Therapy in LA
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May 2003
NINE PSYCHOLOGICAL TASKS OF MARRIAGE
Compiled by Joyce Parker, Ph.D.

In their book, The Good Marriage: How and Why Love Lasts, Judith Wallerstein and Sandra Blakeslee have written about what comprises a good marriage. They believe there are nine psychological tasks that challenge couples throughout their lives together. These tasks are considered the building blocks of the marriage. The authors caution that, "If the issues represented by each psychological task are not addressed, the marriage is likely to fail whether the couple divorces or remains legally married". The authors believe that in a good marriage the couple is constantly adapting to each other and to the partner's changing needs and wishes. Here are the nine tasks they describe:

  1. The first task is to detach emotionally from the families of childhood, commit to the relationship, and build new connections with the extended families.
  2. The second task is to build togetherness through intimacy and to expand the sense of self to include the other, while each individual carves out an area of autonomy.
  3. The third task is to expand the circle to include children, taking on the daunting roles of parenthood from infancy to the time when the child leaves home, while maintaining the emotional richness of the marriage.
  4. The fourth task is to confront the inevitable developmental challenges and the unpredictable adversities of life, including illness, death, and natural disasters. in ways that enhance the relationship despite suffering.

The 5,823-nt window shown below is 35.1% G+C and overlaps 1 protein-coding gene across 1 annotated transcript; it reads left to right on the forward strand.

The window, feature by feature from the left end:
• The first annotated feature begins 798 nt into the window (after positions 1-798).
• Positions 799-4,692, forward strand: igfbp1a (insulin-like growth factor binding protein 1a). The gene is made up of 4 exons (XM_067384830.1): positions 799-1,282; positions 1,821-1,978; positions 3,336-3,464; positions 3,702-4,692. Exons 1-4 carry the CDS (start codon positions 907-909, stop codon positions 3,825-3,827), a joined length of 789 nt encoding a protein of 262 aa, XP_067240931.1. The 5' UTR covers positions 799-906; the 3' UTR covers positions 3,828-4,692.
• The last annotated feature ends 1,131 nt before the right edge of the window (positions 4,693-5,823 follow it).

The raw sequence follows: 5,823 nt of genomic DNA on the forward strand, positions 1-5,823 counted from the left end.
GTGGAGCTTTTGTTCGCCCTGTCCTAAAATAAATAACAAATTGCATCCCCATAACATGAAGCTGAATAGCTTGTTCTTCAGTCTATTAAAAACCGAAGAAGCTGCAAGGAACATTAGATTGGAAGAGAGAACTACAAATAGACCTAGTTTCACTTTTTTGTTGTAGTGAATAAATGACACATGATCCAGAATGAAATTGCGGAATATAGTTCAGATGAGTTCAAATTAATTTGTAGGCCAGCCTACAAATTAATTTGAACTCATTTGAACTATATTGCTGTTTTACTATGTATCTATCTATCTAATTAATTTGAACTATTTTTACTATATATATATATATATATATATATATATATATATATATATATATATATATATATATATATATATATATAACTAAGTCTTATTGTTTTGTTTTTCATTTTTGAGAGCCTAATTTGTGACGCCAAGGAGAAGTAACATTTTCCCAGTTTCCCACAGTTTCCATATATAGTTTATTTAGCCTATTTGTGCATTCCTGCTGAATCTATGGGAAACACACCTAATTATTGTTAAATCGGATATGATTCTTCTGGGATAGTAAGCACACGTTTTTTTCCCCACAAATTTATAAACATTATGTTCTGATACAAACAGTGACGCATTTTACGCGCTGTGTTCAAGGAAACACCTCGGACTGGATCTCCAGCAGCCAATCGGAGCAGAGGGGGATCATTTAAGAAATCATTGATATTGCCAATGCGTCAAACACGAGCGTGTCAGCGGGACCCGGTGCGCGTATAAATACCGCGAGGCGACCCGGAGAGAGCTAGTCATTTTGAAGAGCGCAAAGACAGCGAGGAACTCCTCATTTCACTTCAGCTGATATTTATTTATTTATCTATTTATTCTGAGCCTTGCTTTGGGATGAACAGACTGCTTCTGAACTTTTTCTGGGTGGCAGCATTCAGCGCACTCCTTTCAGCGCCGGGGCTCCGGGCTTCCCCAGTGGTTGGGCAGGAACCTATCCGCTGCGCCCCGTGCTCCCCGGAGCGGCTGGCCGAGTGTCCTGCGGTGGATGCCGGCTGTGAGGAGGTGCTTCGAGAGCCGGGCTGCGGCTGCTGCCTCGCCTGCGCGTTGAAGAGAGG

5. The fifth task is to make the relationship safe for expressing difference, anger, and conflict, which are inevitable in any marriage. The task is to find ways to resolve differences without exploiting each other, being violent or giving oneís heartís desire.
  6. The sixth task is to establish an imaginative and pleasurable sex life. Creating a sexual relationship that meets the needs and fantasies of both people requires time and love and sensitivity.
  7. The seventh task is to share laughter and humor and to keep interest alive in the relationship. A good marriage is alternately playful and serious, sometimes flirtatious, sometimes difficult and cranky, but always full of life.
  8. The eighth task is to provide the emotional nurturance and encouragement that that all adults need throughout their lives, especially in todayís isolating urban communities and high-pressure workplaces.
  9. Finally, the ninth task is the one that sustains the innermost core of the relationship by drawing sustenance and renewal from the images and fantasies of courtship and early marriage and maintaining that joyful glow over a lifetime. But these images, nourished by the partnersí imaginations, must be combined with a realistic view of the changes wrought by time. It is this double image that keeps love alive in the real world. (Wallerstein and Blakesless, The Good Marriage, pp.331-332)


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